A person’s skin colour is closely associated with what part of the world they come from. People who have dark skin originate from places which have higher levels of UV radiation or places that are closer to the equator.

Melanin is produced in special cells referred to as melanocytes. Melanogenesis is the process by which melanocytes make the pigment melanin. They are abundantly present in the basal layer of the epidermis and also the underlying dermis.

DNA is damaged upon exposure to UV rays. This triggers growth factors, cytokines and other types of inflammatory factors. It also stimulates melanin synthesis. Granules of melanin produced in melanocytes are transferred to the cells called keratinocytes. Both these cells form a protective layer in the inner epidermis, absorbing UV rays and inhibiting their penetration.

Melanin synthesis starts in the liver, where phenylalanine converts to tyrosine. The enzyme phenylalanine hydroxylase catalyzes this reaction. Melanosomes,  which are cell organelles present in melanocyte, produce melanin. L-Tyrosine is oxidized to form L-DOPA and the reaction is catalyzed by the tyrosinase enzyme. Other enzymes which are involved in melanin synthesis are TRP1 (tyrosinase-related protein 1) and TRP2 (tyrosinase-related protein dua). L-DOPA is then oxidized to form DOPAquinone. From here, the pathway to synthesize melanin diverges to produce either pheomelanin or eumelanin. Melanosomes get transferred to the keratinocytes.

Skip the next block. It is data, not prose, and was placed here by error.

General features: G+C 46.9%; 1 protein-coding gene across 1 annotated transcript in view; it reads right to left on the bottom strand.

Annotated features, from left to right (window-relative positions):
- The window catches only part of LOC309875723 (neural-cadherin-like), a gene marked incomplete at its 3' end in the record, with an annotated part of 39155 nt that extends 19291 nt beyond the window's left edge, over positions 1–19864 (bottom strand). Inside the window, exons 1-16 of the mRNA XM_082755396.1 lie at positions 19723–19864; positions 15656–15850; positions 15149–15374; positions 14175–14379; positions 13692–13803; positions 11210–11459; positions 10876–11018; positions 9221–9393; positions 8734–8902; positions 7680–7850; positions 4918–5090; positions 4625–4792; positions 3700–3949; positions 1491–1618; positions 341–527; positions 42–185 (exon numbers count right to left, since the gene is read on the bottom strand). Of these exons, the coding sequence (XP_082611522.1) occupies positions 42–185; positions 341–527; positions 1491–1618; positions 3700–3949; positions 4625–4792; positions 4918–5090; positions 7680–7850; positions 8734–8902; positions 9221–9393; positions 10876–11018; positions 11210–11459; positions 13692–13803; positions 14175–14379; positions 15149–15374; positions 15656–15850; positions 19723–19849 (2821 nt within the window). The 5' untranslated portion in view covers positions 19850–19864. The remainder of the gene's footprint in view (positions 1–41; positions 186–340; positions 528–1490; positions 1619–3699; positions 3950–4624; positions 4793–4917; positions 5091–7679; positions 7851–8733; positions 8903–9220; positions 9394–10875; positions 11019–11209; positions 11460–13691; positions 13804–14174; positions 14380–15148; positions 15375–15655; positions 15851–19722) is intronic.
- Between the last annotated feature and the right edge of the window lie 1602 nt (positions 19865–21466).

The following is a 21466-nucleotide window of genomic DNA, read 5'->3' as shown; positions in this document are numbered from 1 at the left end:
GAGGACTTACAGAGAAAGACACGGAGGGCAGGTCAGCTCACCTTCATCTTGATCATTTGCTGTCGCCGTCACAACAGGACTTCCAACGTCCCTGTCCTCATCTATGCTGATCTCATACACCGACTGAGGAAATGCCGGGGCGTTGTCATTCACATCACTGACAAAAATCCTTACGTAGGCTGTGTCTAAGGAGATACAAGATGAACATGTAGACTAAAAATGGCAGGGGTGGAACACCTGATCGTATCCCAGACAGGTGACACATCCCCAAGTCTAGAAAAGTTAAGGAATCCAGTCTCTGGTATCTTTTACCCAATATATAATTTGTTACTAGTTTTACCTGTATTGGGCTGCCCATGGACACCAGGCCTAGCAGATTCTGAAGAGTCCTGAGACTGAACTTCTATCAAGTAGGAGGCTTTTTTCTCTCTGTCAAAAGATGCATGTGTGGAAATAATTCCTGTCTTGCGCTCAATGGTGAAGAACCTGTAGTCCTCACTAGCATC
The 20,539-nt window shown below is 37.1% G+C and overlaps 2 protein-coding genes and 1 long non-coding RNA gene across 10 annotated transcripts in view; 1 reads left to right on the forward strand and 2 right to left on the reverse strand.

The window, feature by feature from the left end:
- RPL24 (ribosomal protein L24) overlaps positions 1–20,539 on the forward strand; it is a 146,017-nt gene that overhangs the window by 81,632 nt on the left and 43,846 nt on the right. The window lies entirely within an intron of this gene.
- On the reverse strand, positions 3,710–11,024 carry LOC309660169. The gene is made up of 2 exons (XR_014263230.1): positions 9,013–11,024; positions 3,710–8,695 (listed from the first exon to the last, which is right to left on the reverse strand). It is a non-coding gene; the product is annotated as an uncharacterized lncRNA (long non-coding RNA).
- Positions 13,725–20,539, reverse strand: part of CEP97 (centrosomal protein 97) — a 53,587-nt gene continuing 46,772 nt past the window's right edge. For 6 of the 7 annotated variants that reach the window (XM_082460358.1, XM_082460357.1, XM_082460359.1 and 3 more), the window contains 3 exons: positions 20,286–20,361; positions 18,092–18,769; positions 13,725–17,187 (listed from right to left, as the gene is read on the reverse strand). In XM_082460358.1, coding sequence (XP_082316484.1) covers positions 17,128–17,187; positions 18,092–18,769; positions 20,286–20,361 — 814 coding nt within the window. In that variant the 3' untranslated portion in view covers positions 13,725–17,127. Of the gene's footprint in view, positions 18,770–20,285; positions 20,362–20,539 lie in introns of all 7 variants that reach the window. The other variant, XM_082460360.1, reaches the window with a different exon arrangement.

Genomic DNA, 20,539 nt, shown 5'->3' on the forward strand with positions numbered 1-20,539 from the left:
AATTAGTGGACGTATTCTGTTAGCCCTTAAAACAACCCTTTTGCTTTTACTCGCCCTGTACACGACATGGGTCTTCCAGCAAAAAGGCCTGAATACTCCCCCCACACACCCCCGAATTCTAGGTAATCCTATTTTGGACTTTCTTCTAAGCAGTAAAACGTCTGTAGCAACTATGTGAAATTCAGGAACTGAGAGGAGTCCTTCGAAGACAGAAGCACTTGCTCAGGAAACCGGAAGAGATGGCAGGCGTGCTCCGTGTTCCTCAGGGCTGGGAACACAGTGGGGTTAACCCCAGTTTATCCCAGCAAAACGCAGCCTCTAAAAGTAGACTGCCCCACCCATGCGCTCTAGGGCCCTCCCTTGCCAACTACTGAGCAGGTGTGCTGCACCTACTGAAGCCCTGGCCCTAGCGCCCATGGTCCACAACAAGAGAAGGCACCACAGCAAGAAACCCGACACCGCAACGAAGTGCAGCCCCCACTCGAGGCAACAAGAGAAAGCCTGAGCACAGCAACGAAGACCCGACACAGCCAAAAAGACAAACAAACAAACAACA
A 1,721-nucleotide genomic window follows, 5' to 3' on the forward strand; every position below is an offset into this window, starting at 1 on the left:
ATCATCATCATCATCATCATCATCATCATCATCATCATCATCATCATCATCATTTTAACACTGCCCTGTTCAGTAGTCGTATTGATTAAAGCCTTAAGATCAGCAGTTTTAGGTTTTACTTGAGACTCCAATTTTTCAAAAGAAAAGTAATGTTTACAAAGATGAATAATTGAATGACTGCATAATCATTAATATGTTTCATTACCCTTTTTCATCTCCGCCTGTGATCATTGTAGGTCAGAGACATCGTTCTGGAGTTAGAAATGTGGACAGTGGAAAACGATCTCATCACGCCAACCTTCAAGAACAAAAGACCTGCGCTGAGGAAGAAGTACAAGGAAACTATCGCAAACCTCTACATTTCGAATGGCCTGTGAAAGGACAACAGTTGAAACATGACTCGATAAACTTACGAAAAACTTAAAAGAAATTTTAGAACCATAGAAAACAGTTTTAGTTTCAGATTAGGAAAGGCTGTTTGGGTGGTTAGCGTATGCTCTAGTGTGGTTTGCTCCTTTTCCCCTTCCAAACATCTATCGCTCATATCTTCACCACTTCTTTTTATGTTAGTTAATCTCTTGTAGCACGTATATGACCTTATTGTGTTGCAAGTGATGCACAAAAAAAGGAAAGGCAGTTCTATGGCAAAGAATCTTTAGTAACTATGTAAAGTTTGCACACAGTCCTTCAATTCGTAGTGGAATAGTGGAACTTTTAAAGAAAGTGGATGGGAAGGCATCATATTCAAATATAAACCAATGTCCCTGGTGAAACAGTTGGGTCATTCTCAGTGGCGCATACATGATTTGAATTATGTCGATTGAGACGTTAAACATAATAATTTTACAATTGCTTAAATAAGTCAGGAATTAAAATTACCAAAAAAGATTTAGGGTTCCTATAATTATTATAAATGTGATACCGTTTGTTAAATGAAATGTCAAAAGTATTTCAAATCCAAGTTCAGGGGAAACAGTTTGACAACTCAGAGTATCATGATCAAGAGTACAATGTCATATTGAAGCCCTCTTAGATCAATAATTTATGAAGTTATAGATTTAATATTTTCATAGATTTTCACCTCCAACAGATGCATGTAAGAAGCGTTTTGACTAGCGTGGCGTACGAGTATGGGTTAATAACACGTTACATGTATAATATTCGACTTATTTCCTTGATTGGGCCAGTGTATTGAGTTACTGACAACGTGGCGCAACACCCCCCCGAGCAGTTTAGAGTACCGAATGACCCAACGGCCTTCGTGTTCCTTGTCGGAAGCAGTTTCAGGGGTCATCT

Melanin is stored longer in people with dark skin but degrades quickly in people with light skin.